‘A Clash of Cultures’: Pirate Radio Convergence and Reception in Africa

Mabweazara, Hayes ORCID logoORCID: https://orcid.org/0000-0003-0460-7814 (2015) ‘A Clash of Cultures’: Pirate Radio Convergence and Reception in Africa. In: The Routledge Companion to Alternative and Community Media. Routledge, London, UK, pp. 494-504. ISBN 978-0-1-415-64404-4

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Abstract / Summary

This chapter uses two prominent pirate radio stations, Short Wave (SW) Radio Africa and Voice of America’s Studio 7, beaming into Zimbabwe (and the wider world) from the UK and the US respectively, (via Shortwave, the Internet and mobile phones) as a focal point for illuminating how digital technologies have radically transformed the production, transmission as well as reception practices of traditional pirate radio in Africa. Like most underground radio stations on the continent, the two stations emerged as a direct response to the state’s protracted and fossilized culture of political and ideological control of the country’s broadcasting services. They were both set up by disgruntled exiled journalists who defiantly sought to wage war against the state’s tight control on the media and sustained negative responses to calls for the liberalisation of the country’s broadcast sector.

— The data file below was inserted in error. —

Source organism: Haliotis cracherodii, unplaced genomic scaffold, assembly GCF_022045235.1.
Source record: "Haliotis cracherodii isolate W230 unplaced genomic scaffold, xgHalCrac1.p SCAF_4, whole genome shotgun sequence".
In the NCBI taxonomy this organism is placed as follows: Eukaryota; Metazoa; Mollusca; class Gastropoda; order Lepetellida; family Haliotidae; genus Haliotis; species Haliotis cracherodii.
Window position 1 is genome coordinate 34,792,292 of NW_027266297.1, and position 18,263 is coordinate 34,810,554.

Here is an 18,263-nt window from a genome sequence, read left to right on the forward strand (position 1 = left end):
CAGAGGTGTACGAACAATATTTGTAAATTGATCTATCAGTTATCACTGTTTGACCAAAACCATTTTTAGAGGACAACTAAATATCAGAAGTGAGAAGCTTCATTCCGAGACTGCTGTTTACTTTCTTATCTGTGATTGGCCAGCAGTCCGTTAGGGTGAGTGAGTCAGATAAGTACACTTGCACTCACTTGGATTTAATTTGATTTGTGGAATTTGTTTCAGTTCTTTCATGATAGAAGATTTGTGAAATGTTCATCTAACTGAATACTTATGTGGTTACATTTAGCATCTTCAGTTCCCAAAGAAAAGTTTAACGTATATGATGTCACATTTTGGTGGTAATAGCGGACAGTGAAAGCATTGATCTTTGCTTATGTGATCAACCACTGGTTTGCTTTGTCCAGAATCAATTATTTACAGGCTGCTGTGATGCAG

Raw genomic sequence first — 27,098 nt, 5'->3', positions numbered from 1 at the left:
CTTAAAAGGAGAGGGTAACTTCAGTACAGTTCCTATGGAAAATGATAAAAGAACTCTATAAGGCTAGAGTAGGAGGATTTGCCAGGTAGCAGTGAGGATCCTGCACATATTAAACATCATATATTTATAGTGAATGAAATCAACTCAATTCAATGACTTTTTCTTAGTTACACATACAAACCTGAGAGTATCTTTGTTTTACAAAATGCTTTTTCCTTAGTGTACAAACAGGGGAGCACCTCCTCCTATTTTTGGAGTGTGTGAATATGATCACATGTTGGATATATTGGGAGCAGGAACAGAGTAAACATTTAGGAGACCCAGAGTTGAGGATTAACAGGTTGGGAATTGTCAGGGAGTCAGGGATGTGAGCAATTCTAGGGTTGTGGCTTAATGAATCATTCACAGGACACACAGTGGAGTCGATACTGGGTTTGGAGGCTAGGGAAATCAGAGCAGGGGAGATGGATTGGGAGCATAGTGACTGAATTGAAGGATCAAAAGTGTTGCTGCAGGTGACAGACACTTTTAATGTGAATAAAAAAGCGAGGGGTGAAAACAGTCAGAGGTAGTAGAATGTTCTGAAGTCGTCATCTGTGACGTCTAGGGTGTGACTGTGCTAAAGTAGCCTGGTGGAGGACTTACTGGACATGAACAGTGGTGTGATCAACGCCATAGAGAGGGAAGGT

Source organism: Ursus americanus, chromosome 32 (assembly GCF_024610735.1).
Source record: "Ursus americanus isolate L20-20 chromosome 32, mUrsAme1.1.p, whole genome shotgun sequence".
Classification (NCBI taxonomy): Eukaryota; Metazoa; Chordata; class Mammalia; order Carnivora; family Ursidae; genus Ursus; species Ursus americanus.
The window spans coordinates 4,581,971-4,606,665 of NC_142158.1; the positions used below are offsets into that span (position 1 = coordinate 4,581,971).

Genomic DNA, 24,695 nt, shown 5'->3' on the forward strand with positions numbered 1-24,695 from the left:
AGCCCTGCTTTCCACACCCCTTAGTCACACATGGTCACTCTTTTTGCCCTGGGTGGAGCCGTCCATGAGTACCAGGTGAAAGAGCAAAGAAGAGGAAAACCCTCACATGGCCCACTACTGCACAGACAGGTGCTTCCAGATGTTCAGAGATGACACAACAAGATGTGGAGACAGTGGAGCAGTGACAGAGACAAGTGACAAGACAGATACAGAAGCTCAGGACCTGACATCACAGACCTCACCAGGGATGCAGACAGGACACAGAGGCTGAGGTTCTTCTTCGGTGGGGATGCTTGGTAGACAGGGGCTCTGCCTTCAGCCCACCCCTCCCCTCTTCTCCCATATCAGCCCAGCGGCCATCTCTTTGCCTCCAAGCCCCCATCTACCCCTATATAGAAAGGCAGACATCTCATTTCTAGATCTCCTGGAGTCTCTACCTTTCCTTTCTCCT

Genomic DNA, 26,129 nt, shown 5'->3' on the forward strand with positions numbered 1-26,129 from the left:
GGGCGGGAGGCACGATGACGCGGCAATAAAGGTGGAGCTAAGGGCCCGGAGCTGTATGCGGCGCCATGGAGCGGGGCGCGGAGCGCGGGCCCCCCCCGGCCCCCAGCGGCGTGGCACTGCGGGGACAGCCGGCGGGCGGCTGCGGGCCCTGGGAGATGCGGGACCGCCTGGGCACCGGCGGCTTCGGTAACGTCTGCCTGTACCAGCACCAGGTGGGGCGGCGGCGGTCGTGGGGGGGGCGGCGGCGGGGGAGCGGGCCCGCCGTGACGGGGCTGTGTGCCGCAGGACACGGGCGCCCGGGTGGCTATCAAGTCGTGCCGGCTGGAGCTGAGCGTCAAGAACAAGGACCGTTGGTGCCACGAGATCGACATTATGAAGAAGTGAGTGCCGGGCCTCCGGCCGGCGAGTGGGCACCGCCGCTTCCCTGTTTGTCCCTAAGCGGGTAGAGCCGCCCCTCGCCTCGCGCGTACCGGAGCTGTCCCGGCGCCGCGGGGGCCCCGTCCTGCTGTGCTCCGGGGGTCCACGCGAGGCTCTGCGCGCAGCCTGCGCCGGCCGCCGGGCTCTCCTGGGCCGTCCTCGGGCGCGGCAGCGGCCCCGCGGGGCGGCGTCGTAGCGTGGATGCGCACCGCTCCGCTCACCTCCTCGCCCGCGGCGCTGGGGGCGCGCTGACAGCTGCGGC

Item Type: Book Section
ISBN: 978-0-1-415-64404-4
Subjects: Writing & Journalism > Journalism
Courses by Department: The School of Writing & Journalism > Journalism
Depositing User: Hayes Mabweazara
Date Deposited: 06 Mar 2017 16:14
Last Modified: 23 Nov 2023 13:32
URI: https://repository.falmouth.ac.uk/id/eprint/2154


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